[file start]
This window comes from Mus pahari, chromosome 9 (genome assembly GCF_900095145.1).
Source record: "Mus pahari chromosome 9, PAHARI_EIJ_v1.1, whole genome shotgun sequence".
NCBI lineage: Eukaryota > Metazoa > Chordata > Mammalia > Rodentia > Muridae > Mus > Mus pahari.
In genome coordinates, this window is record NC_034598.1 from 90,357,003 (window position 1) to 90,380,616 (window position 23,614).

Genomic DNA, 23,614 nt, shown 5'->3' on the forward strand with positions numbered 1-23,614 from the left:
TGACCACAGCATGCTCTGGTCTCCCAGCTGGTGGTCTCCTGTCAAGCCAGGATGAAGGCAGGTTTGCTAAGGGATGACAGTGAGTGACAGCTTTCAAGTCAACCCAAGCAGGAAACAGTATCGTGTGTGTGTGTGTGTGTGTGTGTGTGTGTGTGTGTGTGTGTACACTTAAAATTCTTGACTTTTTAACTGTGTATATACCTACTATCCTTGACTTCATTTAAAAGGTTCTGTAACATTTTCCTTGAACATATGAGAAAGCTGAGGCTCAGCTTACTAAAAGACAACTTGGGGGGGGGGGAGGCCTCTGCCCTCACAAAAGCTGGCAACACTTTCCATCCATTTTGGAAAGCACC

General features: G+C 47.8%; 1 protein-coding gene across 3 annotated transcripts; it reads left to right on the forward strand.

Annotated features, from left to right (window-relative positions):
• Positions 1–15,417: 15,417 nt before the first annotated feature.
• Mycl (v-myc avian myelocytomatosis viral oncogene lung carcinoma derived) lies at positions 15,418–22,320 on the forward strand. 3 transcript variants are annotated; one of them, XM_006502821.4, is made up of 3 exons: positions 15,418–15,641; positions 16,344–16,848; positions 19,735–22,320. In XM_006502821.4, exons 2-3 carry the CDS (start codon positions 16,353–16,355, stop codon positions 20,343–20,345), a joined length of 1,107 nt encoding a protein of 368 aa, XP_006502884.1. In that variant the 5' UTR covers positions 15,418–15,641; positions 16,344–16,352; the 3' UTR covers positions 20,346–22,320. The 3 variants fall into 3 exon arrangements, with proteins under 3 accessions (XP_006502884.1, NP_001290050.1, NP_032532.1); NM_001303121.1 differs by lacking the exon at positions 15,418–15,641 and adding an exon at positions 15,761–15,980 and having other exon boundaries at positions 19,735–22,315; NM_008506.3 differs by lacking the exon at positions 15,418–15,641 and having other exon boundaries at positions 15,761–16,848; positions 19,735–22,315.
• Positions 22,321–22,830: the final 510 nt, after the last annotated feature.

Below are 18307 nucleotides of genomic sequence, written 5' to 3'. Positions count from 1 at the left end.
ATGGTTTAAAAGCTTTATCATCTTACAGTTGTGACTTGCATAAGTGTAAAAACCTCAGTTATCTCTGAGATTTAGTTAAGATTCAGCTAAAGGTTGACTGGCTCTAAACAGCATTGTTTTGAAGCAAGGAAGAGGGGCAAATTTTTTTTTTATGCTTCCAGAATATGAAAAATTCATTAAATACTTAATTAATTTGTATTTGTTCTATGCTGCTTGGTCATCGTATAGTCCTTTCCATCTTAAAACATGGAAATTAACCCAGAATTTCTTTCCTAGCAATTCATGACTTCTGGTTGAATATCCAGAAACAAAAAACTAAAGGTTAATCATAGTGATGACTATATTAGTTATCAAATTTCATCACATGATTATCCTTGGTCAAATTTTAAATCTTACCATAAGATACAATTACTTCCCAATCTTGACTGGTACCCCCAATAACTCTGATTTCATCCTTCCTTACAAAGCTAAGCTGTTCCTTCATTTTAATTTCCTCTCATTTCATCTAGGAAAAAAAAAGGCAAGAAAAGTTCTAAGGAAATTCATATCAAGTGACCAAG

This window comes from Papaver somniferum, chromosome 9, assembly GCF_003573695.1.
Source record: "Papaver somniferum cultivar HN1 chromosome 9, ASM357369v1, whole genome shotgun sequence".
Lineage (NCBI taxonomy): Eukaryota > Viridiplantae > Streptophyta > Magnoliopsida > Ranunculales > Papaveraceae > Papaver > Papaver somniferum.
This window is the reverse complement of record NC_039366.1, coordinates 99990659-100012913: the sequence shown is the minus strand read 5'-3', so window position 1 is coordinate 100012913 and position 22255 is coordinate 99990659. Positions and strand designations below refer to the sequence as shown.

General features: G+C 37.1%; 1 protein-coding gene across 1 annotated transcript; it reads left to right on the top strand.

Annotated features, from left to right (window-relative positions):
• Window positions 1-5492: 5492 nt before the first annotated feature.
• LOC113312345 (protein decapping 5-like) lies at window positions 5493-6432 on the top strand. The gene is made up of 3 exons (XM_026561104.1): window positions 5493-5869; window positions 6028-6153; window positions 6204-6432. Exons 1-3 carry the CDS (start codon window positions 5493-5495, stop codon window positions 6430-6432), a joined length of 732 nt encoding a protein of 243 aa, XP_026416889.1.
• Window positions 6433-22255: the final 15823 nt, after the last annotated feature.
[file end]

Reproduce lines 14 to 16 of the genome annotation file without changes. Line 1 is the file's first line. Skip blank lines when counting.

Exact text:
This window comes from Papaver somniferum, chromosome 9, assembly GCF_003573695.1.
Source record: "Papaver somniferum cultivar HN1 chromosome 9, ASM357369v1, whole genome shotgun sequence".
Lineage (NCBI taxonomy): Eukaryota > Viridiplantae > Streptophyta > Magnoliopsida > Ranunculales > Papaveraceae > Papaver > Papaver somniferum.